That said, while firefighters have to wear protective equipment, which includes a gas mask, while on the job, they will typically take it off while clearing debris. Smoke will enter the lungs and result in breathing issues over time.
Due to such a reason, the International Association of Firefighters suggests donning respiratory protection at all times.
Everybody is aware of the fact that bartenders tend to inhale second-hand smoke regularly. After all, a bar is usually a place where people smoke and drink up night after night. Exposure to such second-hand smoke can lead to respiratory issues in the long run.
Fortunately, many states around the USA have outlawed smoking in bars and restaurants, which is perfect for you if you’re thinking of becoming a bartender yourself. Studies show there is an improvement in lung health amongst bartenders in states where smoking is banned. That said, you must first check with your state government if such a law exists.
Miners are at the top of the list of individuals who experience respiratory issues. And for many reasons. Miners are at a higher risk of being exposed to quartz dust, also known as airborne silica. Such an element leads to a medical condition known as silicosis, which is the scarring of the lungs.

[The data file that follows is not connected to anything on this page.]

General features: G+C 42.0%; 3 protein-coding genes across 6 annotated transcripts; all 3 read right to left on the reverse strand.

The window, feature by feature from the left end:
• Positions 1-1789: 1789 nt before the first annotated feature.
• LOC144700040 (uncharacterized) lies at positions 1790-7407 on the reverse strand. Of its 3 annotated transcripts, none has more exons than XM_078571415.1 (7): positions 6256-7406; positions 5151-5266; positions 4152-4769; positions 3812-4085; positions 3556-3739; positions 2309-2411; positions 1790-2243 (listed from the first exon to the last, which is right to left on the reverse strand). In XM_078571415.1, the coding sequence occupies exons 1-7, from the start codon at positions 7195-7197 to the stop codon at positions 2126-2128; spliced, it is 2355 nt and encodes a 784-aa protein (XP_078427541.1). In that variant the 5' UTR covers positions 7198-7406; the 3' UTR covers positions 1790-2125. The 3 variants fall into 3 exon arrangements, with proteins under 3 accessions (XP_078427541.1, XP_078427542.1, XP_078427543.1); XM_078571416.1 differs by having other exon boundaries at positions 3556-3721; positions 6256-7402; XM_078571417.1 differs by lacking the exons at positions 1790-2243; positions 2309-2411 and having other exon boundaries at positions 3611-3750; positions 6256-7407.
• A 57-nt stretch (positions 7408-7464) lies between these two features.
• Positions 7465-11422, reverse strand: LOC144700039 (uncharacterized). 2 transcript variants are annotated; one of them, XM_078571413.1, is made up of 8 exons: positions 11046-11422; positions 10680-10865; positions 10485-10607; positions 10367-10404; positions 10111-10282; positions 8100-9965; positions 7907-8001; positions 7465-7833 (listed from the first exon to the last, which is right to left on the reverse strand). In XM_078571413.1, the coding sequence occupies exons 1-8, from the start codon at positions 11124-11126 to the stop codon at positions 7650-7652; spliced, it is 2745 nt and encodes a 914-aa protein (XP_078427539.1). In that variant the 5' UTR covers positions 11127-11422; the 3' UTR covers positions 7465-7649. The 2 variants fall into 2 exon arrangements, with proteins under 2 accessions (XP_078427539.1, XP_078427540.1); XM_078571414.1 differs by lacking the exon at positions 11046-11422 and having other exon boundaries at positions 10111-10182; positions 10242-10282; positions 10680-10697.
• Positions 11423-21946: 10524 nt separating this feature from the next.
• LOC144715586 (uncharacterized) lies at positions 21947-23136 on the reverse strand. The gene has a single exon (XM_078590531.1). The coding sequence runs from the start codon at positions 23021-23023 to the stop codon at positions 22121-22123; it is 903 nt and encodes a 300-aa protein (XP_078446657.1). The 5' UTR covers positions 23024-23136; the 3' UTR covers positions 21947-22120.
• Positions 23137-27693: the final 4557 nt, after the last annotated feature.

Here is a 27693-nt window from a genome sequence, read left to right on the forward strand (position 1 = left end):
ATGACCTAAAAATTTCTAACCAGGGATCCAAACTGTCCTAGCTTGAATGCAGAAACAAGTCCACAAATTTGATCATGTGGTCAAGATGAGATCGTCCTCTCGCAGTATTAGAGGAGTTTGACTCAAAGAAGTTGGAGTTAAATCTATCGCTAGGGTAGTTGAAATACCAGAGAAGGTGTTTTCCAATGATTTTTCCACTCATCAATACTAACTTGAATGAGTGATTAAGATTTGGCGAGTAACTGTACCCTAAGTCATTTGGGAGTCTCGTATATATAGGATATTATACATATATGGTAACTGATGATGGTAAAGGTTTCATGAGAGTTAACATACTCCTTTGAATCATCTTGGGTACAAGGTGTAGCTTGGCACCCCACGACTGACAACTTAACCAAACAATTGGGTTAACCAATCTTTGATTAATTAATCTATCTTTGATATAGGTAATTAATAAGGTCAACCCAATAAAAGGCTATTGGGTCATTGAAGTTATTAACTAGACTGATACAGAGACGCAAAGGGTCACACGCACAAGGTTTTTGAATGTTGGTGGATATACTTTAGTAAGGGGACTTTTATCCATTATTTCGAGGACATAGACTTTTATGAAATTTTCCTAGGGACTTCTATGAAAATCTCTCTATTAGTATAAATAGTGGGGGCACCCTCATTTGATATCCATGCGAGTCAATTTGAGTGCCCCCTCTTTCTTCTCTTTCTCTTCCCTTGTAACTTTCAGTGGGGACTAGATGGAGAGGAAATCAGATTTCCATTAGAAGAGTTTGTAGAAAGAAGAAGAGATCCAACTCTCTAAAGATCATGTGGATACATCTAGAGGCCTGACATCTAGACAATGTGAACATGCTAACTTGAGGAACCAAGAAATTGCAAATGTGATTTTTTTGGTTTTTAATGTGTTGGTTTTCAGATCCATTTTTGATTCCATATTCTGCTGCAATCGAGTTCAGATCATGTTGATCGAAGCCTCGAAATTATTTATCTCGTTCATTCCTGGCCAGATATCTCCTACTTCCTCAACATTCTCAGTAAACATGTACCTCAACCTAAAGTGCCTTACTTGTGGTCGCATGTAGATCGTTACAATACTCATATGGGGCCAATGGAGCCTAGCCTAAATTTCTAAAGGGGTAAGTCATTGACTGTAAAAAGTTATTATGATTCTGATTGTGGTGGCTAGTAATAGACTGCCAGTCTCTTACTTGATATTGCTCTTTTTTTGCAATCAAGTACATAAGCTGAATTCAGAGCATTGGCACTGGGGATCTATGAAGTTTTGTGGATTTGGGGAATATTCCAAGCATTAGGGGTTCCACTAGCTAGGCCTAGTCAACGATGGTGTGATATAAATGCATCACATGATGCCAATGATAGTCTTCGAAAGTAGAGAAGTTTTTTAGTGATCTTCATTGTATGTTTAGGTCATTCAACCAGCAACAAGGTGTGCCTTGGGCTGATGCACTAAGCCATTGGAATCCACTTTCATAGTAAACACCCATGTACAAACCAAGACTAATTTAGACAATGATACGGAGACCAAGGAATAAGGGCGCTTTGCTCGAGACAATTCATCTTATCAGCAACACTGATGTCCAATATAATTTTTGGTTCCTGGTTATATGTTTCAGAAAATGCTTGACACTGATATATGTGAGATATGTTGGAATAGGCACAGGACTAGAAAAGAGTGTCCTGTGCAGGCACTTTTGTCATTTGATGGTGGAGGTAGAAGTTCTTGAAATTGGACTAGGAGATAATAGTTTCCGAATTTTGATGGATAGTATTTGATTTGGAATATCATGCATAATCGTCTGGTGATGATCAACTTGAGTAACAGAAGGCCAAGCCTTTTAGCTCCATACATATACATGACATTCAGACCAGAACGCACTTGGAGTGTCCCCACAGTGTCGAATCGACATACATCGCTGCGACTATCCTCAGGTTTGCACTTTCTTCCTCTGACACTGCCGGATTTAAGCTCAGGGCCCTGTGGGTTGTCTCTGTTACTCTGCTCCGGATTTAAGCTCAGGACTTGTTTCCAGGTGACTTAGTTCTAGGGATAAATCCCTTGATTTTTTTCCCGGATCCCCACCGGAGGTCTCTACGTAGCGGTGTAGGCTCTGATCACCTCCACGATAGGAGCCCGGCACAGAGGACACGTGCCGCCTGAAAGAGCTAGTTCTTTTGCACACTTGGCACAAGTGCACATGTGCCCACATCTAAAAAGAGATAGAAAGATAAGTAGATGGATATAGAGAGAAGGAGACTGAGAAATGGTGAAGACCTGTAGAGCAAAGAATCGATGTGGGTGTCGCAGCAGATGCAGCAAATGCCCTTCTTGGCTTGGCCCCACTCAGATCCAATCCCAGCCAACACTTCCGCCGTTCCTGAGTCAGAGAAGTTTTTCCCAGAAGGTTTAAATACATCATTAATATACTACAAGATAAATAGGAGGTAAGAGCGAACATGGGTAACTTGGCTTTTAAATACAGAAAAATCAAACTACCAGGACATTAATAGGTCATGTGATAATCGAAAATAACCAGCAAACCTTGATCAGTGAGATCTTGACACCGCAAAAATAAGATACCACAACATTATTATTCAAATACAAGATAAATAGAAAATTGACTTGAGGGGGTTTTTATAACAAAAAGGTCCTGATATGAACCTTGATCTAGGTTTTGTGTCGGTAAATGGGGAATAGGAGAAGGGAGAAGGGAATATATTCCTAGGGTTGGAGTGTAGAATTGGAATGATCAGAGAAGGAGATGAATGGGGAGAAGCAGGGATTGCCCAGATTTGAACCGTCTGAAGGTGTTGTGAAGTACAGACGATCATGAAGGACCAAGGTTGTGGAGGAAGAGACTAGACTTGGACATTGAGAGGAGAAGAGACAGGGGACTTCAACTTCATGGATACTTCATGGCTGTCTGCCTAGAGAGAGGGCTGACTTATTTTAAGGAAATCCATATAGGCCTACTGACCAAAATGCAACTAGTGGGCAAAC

Furthermore, miners also suffer from black lung disease or pneumoconiosis. It is a disease that occurs because of constant exposure to coal dust. However, to decrease the chances of exposure to coal dust and quartz particles, miners must wear dust filter masks and protection equipment whenever they enter a mine.
Moreover, these individuals should also consider limiting smoking as it can amplify their symptoms.
While you might consider healthcare a ‘safe’ profession, it has its fair share of issues. For example, powder residue can attach itself to latex gloves and lead to allergies when inhaled. Moreover, sometimes it can also result in asthma-like symptoms.
Unfornatunely, avoiding the usage of gloves is not an option for healthcare workers. In such a case, the hospital or medical facility has to play a significant role. For instance, medical facilities can switch to latex-free, synthetic gloves to ensure healthcare professionals remain allergin-free.
These workers are at constant risk of exposure to fiberglass regularly. And according to scientific research, insulation fiberglass has been known to cause cancer in laboratory animals. Although manufacturers claim that their fiberglass is free of any cancer-inducing chemical, statistics and studies suggest otherwise.
Moreover, these professionals might also get exposed to asbestos in some cases. So, if you are considering the career of a shipbuilder, you must take these health risks into account.
In the end, it is all about following the Hierarchy of Controls. It states that you must start by eliminating any or every hazard in the workplace. Once you have done this, you need to take precautionary measures to keep your lungs away from carcinogenic materials and particles.
For instance, using respirators, gloves, and eye equipment in dangerous places can drastically reduce your risk of contracting respiratory diseases like mesothelioma.